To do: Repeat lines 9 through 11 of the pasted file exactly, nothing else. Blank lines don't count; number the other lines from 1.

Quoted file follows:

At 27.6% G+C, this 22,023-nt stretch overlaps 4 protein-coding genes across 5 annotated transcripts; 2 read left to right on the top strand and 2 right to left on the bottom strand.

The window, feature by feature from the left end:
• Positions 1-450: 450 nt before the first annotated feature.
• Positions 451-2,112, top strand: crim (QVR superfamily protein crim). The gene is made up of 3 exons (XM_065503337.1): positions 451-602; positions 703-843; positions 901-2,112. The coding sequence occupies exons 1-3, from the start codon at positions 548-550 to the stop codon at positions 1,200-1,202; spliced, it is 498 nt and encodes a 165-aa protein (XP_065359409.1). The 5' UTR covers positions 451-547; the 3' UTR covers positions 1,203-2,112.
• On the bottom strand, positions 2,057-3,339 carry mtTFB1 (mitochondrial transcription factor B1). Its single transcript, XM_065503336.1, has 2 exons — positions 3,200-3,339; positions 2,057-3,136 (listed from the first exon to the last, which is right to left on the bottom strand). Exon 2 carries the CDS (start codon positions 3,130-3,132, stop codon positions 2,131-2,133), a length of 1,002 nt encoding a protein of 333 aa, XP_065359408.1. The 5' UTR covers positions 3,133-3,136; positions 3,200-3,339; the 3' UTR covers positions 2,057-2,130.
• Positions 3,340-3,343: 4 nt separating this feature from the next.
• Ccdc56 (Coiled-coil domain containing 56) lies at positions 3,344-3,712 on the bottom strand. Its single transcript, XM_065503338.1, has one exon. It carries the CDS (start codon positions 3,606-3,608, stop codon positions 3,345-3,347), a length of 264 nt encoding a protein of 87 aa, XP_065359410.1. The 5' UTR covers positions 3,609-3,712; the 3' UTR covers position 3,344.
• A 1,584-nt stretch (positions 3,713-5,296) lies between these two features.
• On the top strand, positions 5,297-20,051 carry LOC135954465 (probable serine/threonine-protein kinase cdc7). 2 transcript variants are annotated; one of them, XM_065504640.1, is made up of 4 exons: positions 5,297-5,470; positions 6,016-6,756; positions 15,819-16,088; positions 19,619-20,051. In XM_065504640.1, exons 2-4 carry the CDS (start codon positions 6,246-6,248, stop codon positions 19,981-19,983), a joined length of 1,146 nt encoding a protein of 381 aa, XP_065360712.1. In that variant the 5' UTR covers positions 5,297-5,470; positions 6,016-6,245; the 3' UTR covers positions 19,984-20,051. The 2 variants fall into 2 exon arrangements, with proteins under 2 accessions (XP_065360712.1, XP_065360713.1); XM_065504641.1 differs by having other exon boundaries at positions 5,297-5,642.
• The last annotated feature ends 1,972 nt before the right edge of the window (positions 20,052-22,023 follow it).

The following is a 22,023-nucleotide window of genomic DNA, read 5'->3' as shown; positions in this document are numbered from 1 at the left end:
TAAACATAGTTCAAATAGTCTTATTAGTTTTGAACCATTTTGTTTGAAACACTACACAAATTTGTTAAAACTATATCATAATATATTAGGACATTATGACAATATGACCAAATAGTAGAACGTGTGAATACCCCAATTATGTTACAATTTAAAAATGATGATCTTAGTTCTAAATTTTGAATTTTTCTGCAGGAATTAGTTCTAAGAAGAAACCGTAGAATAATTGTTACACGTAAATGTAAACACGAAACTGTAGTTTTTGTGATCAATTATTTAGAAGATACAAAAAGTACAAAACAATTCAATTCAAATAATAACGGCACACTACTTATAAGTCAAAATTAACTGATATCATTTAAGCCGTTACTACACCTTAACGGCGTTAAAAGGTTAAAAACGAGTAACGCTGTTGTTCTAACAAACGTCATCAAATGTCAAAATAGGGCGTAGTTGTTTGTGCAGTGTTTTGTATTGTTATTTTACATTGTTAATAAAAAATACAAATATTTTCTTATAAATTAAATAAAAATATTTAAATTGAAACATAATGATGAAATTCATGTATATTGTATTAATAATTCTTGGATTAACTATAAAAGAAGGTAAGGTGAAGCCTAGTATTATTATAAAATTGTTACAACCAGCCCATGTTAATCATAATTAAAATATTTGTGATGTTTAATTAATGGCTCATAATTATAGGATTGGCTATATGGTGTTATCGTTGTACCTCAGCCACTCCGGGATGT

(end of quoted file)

• On the top strand, positions 5,297-20,051 carry LOC135954465 (probable serine/threonine-protein kinase cdc7). 2 transcript variants are annotated; one of them, XM_065504640.1, is made up of 4 exons: positions 5,297-5,470; positions 6,016-6,756; positions 15,819-16,088; positions 19,619-20,051. In XM_065504640.1, exons 2-4 carry the CDS (start codon positions 6,246-6,248, stop codon positions 19,981-19,983), a joined length of 1,146 nt encoding a protein of 381 aa, XP_065360712.1. In that variant the 5' UTR covers positions 5,297-5,470; positions 6,016-6,245; the 3' UTR covers positions 19,984-20,051. The 2 variants fall into 2 exon arrangements, with proteins under 2 accessions (XP_065360712.1, XP_065360713.1); XM_065504641.1 differs by having other exon boundaries at positions 5,297-5,642.
• The last annotated feature ends 1,972 nt before the right edge of the window (positions 20,052-22,023 follow it).

The following is a 22,023-nucleotide window of genomic DNA, read 5'->3' as shown; positions in this document are numbered from 1 at the left end: